Everything that you perceive through your senses causes some kind of sensation to occur in your body. Some perceptions result in pleasant sensations and other perceptions result in unpleasant sensations. At the deepest level of your unconscious mind, you are continually paying attention to the sensations, grasping at the pleasant ones, and their associated experiences, and resisting the unpleasant ones, and their associated experiences. This is suffering: unconsciously reacting with craving and aversion to stimulii. When you start practicing Vipassanā, you start to realize the extent and depth of this suffering. It is continual and all-pervading.

By consciously scanning your body for subtler and subtler sensations, and consciously being equanimous with them, you can retrain your unconscious mind at the deepest level to not react with craving or aversion, to stop suffering. When equanimity is fully habitual, there is no more reactivity, and no more suffering.

The sensations that arise in reaction to perceptions are energetic echoes from the past, from when a past situation was reacted to; they are impurities in the mind that cloud perception of reality. When these sensations are allowed to arise, and are not reacted to, they can pass away naturally. When you unconsciously react, you maintain these impurities, and lay down more of them.

With regular practice of Vipassanā, not only do you get increasingly skilled at being equanimous and non-reactive, which becomes unconscious and automatic, but you also purify your mind so there is less to react to. External situations still arise, but the perception of them results in increasingly less intense internal sensations. You become less disturbed by life, less reactive, and your suffering begins to end.

While there are now so many complex forms of Buddhism, with intricate rituals and practices, Buddha wanted to keep it simple, to teach this simple technique to end suffering. It’s best to learn Vipassanā in an intensive retreat, where you can really see the benefits and establish your practice. I highly recommend the ten-day meditation retreats taught around the world by S. N. Goenka, where food and lodging is free to you, paid for by past students. These retreats are one of the best ways you could use your time, and will significantly change your life for the better.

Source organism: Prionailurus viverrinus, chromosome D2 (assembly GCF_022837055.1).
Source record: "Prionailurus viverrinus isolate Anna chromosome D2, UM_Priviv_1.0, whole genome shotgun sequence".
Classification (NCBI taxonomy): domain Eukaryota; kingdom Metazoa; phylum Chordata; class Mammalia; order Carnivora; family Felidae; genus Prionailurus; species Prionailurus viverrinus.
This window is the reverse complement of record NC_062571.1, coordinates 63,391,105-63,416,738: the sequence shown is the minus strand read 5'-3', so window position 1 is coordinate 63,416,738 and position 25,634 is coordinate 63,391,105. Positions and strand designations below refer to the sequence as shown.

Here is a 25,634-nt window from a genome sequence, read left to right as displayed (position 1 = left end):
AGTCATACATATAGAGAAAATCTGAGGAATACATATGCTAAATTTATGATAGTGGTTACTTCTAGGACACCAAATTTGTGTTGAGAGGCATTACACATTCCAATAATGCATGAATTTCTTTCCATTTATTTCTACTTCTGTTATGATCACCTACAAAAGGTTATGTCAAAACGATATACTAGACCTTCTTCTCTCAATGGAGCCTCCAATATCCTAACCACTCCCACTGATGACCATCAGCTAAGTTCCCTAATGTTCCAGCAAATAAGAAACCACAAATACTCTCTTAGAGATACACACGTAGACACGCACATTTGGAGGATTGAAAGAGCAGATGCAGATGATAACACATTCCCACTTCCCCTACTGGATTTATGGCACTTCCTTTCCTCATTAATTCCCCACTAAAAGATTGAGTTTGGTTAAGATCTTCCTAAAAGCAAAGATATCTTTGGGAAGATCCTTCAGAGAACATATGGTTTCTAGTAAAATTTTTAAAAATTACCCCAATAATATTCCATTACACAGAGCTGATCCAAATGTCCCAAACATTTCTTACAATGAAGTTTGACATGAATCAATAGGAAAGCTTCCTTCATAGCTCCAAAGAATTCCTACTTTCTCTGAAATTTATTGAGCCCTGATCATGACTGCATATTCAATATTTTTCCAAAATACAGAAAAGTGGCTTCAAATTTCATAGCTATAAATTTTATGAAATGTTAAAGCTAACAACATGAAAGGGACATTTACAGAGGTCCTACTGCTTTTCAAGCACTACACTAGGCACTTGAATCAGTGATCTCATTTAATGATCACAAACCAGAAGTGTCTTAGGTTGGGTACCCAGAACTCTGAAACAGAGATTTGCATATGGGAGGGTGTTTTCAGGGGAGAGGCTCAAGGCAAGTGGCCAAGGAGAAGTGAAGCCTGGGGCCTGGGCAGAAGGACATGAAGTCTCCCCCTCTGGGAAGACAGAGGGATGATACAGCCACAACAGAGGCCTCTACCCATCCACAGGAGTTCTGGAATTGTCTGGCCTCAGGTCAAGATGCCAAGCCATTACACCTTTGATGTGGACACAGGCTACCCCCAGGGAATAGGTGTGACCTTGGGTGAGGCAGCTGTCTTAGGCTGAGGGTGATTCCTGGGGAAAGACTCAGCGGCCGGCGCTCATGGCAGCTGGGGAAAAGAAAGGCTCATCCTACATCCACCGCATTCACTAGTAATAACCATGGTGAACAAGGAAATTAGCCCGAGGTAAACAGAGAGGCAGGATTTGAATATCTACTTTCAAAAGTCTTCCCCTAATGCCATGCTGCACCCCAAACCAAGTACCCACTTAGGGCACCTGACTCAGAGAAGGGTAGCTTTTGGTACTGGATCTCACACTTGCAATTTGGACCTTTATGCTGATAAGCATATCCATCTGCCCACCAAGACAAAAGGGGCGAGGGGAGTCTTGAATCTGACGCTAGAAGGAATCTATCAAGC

Calm down with measured breathing

What can you do if you’ve been severely traumatized? What can you do if you’re having a panic attack? What can you do if you’re so angry you want to break things? A first step is measured breathing.

While working with young people in East Palo Alto, California, one of the most most violent cities in America, I learned how to use measured breathing to provide a first line of support for children who had been in violent and abusive situations. An example was one young man who had been woken in the night by gunfire outside his house. He dived onto the floor and lay still while bullets tore through the walls and whistled over his head.

When terrifying things happen, our bodies switch into fight, flight, freeze mode, shutting down all unnecessary functionality, such as digestion and cell repair. This mode is enabled by the sympathetic branch of the autonomic nervous system, the part of the nervous system that works automatically. Breathing becomes shallow and fast, blood flows to muscles, and heart rate increases. The brain operates in a mode where it is far more reactive, with the emotional areas taking control.

When we are relaxed, our bodies switch into recovery mode, enabling functions that work more slowly, such as digestion and cell repair, which are needed to prepare the body for the rare crises. This mode is enabled by the parasympathetic branch of the autonomic nervous system. Breathing becomes deep and slow, blood flows to the internal organs, and heart rate decreases.

Humans are animals that have learned how to consciously regulate our actions. We override our autonomic nervous systems with beliefs and habits, and we create imaginary dangers and crises with our imagination and our ability to think about things in the future and the past. Because of this, most of us suffer from an over-activation of the sympathetic branch, resulting in tension, poor digestion, anxiety, high blood pressure, poor cell repair, and even explosive anger and panic attacks that are terrifying in themselves.

Just as you can enable your sympathetic branch by taking fast, shallow breaths, you can activate your parasympathetic branch by taking slow, deep breaths. This is measured breathing, which I show you how to do in this video. Most people, most of the time, will find that doing a few rounds of measured breathing will result in a significant reduction in anxiety, anger, and general activation, leading to a pleasant calmness.

Every time you practice measured breathing, you are creating an oasis of calm in which your body-mind can heal and grow. You will experience physical healing and also psychological healing through this practice.